Though the ethics commission does not make recommendations for removal, other authorities, such as the County Commission, also can act on the findings.
The board’s newest member, Lipof, declined to comment on the ethics investigation. A longtime South Florida educator, Lipof replaces Joaquin del Cueto, who resigned in February.
She was sworn in by Jackson’s board in April and served a one-month term. But she still requires county commission approval for a new term of one year. Lipof was a teacher at Miami Dade College for 39 years and is now retired, though she still teaches courses in psychology and human sexuality. She’s also active in her union, the United Faculty of Miami Dade College.
Lipof raised a question at the April 29 meeting when colleagues voted to renew the employment contract for Carlos Migoya, Jackson’s chief executive. Lipof asked about the measures for awarding Migoya bonuses of up to $295,000. Migoya earns a base annual salary of $590,000, plus benefits of about $142,500.
When he was hired in 2011, Migoya’s employment contract included bonuses only for financial performance. He earned a $220,000 bonus for 2012, and, after taxes, donated the remaining $160,000 to the Jackson Memorial Foundation, which benefits the hospital system.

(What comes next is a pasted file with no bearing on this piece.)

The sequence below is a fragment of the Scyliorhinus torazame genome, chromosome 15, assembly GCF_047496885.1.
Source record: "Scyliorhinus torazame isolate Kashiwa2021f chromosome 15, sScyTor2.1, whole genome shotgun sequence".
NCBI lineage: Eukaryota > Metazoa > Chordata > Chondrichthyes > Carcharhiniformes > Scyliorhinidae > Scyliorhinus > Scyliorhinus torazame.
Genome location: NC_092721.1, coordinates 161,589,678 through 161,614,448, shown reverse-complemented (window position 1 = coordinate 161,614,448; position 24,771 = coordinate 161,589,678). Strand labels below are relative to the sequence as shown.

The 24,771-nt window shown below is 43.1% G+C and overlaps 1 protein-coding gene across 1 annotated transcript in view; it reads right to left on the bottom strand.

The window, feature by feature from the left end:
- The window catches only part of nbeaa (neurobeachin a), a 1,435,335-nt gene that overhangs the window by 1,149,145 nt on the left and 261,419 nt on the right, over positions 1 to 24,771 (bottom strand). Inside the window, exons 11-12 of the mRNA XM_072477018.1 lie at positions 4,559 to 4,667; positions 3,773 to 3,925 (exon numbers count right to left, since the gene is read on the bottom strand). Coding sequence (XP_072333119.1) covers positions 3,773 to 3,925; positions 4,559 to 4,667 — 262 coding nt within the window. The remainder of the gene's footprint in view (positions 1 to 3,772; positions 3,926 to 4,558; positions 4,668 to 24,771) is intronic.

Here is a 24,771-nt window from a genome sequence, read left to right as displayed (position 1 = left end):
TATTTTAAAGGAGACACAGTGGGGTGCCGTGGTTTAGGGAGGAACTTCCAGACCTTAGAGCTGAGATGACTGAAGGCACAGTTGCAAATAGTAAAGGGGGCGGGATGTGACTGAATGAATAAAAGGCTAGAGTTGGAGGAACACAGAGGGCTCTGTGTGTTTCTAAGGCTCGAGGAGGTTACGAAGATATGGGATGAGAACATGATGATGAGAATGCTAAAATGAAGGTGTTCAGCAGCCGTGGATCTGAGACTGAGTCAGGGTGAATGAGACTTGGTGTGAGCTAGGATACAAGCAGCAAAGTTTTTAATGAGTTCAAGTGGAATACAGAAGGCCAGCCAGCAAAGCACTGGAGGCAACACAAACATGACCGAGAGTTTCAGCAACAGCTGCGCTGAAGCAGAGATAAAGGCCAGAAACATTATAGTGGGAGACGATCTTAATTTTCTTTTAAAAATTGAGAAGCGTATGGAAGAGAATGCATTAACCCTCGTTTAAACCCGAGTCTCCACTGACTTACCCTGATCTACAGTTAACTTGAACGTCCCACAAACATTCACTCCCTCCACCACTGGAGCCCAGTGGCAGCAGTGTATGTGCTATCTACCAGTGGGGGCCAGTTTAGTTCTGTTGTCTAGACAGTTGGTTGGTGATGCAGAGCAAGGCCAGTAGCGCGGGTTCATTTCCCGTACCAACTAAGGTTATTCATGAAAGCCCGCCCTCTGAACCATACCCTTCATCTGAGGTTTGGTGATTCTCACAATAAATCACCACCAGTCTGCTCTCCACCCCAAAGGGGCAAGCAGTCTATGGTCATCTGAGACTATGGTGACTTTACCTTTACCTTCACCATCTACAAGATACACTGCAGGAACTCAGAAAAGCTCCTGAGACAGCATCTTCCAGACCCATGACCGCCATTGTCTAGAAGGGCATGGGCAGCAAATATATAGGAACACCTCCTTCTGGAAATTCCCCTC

Migoya now is eligible for bonuses based on financial improvement and quality performance, such as patient safety and satisfaction. Lipof asked know how such goals would be measured.
“The measures of those qualities, as far as I could see, weren’t specified that if you reach this mark, you get the full 50 percent, and if you reach a lesser mark you get some of it,’’ she said. “None of that was spelled out in the contract, so my question was regarding that. And I got an answer, which is one of the committees of the board actually looks at those qualities. There are, I guess, nationally accepted measures for those qualities.’’
Lipof declined to identify priorities for her term on the board, or to outline an agenda.
“It’s too early in the game for me to even tell you that I have priorities,’’ she said. “I don’t know enough yet.’’
Lipof said she has “a history with Jackson,’’ having attended nursing school at the hospital for three years in 1964, and added that she wants the hospital system to remain the region’s pre-eminent medical research institution and hospital.
“I want to see it survive as a first choice place,’’ she said, “where people who are really ill will go because they receive the best treatment.’’
A previous version of this article misstated Joe Arriola's relationship with the University of Miami.